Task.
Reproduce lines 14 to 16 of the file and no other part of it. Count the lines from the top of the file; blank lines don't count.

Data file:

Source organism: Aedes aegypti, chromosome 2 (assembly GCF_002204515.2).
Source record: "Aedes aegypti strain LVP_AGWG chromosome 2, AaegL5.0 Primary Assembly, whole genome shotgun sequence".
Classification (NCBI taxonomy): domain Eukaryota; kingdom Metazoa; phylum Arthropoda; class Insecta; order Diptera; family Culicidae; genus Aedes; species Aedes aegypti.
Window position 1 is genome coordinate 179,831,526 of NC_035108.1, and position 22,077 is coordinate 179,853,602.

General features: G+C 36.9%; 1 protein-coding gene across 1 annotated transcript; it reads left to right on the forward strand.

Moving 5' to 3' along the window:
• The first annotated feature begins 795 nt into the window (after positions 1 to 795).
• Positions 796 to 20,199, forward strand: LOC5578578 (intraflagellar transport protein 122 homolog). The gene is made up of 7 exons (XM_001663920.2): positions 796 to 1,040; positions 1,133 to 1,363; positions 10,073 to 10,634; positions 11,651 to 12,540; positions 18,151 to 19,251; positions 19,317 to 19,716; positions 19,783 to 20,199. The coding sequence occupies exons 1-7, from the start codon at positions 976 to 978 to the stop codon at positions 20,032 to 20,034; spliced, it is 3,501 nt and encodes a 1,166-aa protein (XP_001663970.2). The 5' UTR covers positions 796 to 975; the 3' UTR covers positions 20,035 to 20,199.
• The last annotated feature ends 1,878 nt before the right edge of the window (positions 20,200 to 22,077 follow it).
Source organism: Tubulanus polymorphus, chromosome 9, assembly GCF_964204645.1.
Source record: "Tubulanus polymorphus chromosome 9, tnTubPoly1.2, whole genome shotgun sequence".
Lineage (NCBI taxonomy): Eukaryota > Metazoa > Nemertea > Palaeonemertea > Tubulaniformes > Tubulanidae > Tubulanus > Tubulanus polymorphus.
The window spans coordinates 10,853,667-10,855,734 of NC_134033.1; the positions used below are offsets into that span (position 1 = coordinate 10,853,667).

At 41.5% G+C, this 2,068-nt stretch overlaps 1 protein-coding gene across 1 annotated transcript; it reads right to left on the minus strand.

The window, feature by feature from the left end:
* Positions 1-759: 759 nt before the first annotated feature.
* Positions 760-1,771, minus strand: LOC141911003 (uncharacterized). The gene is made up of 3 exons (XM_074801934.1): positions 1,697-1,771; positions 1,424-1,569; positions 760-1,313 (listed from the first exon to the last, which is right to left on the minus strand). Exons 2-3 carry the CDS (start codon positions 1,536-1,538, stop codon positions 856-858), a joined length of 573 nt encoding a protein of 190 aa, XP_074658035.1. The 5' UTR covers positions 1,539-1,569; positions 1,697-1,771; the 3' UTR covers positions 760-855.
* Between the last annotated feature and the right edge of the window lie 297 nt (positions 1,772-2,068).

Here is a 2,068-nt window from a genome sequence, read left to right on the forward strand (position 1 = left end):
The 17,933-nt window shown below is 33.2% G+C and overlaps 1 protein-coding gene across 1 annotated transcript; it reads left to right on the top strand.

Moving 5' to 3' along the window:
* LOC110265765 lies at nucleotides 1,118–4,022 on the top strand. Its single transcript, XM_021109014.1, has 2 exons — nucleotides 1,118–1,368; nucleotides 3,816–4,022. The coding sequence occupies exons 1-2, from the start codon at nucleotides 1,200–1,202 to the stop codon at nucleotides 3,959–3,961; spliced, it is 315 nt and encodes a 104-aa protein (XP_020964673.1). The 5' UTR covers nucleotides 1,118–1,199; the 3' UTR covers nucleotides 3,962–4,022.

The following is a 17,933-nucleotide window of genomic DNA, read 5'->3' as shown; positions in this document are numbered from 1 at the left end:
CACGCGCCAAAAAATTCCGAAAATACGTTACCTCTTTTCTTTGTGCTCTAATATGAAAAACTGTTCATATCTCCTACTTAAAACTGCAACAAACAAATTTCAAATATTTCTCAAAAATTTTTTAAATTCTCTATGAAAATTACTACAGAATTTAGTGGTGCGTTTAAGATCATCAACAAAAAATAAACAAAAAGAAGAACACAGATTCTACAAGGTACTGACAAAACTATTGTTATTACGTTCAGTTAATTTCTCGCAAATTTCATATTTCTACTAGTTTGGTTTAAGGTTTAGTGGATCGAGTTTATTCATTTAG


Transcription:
At 41.5% G+C, this 2,068-nt stretch overlaps 1 protein-coding gene across 1 annotated transcript; it reads right to left on the minus strand.

The window, feature by feature from the left end:
* Positions 1-759: 759 nt before the first annotated feature.